Selecting the introductory material and organising its presentation are vital aspects of how to write an introduction for a research paper. The guidelines provided by a journal or instructor may offer advice on recommended contents for introductions, and in some cases these might be very specific indeed, but if such instructions are lacking, reading successful research papers in your field that have contents similar to or closely related to your topic should give you an idea of appropriate introductory material. Generally speaking, careful attention to the following kinds of information will prove essential for deciding how to write an introduction for a research paper:
• Context and background so that readers can understand the current situation and the research problem. Such material may be very short and to the point or extremely long and detailed, but anchoring your work in time and place as well as in your discipline is advisable.
• A clear explanation of exactly what the research problem is and why investigating it is a valuable and necessary task. Explicit articulation of the problem and its impact will interest readers and help clarify the value, objectives and implications of the research.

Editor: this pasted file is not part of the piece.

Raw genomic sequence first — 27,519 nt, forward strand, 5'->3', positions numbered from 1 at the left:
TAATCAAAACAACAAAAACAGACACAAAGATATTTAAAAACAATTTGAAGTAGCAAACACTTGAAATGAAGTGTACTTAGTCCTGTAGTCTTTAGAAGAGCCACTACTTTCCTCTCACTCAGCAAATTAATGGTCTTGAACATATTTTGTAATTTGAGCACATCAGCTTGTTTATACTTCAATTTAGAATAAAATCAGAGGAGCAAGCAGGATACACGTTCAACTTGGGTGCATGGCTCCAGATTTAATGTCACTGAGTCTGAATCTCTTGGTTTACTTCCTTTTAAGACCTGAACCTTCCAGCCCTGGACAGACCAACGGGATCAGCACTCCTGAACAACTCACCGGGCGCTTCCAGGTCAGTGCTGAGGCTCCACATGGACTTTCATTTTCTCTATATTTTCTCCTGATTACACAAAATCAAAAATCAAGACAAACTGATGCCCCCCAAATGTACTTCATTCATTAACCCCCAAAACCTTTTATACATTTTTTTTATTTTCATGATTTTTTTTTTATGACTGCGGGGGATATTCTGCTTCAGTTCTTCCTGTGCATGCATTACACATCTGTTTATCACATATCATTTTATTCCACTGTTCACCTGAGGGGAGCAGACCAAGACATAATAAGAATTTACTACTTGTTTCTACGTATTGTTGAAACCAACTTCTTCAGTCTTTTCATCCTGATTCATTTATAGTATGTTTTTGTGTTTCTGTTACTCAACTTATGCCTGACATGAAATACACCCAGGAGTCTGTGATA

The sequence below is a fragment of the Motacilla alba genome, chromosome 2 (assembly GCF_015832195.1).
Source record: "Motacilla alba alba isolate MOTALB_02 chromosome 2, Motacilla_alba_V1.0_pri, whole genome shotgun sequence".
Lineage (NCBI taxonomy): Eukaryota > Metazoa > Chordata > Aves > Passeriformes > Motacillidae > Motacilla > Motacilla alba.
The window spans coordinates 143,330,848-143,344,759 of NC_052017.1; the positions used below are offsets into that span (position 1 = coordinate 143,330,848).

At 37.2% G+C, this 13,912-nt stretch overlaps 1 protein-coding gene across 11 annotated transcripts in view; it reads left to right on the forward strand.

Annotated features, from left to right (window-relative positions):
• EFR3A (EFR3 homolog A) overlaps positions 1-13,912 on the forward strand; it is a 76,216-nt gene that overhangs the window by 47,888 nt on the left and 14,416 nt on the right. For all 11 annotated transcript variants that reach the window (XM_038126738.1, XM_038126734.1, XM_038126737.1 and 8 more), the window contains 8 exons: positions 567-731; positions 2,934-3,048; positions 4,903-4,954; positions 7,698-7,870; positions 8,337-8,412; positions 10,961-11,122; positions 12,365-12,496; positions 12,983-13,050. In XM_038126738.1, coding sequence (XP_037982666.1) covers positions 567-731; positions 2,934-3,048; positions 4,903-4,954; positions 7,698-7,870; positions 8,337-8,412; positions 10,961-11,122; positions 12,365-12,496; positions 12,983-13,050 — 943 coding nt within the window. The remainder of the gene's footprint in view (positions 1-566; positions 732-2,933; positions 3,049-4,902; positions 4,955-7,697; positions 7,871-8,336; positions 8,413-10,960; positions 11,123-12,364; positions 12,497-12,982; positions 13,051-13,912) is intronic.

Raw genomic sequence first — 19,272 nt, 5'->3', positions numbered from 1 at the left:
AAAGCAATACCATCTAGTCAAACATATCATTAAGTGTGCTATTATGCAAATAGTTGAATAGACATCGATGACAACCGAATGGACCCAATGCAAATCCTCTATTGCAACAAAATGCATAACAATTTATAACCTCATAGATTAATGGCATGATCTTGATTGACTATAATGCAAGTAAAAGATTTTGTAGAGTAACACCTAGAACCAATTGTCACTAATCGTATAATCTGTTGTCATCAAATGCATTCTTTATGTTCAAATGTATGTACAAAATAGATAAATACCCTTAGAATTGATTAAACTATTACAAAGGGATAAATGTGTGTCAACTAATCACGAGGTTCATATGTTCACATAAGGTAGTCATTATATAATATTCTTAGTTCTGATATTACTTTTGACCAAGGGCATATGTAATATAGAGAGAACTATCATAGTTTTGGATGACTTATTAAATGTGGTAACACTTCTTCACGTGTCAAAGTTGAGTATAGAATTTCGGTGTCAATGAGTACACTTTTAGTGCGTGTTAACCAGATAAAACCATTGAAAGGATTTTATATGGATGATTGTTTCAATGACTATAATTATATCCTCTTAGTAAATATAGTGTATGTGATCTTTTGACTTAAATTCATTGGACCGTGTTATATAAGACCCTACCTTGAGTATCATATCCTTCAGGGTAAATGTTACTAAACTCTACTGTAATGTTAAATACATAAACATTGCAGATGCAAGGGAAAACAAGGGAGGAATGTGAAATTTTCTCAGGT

• A brief summary of the most relevant published scholarship. The goal is to reveal the current state of knowledge and any neglected areas, unproved assumptions, misconceptions, gaps or other weaknesses that necessitate the new research and its contributions to understanding and practice.
• Some indication of the methods that will be used and why. Like the summary of scholarship, this part should be very brief (with detailed discussion saved for the Methods section) and the primary point should be to offer a justifiable rationale for your research approaches.
• Questions and hypotheses developed from the research problem and your plan to examine it via specific methods. Research questions and hypotheses are not always necessary, but they can provide focus and are a common aspect of how to write an introduction for a research paper in the sciences.
• Definitions and explanations of any theories, concepts, terms and abbreviations with which your anticipated audience may not be familiar. Some guidelines on how to write an introduction for a research paper will want definitions listed separately and most will request that authors avoid jargon altogether.
• A summary or outline of the structure of the rest of the paper. This often appears as a few sentences or an entire paragraph at the end of the introduction, but information on what is to come can be offered to readers at any appropriate point in the introduction.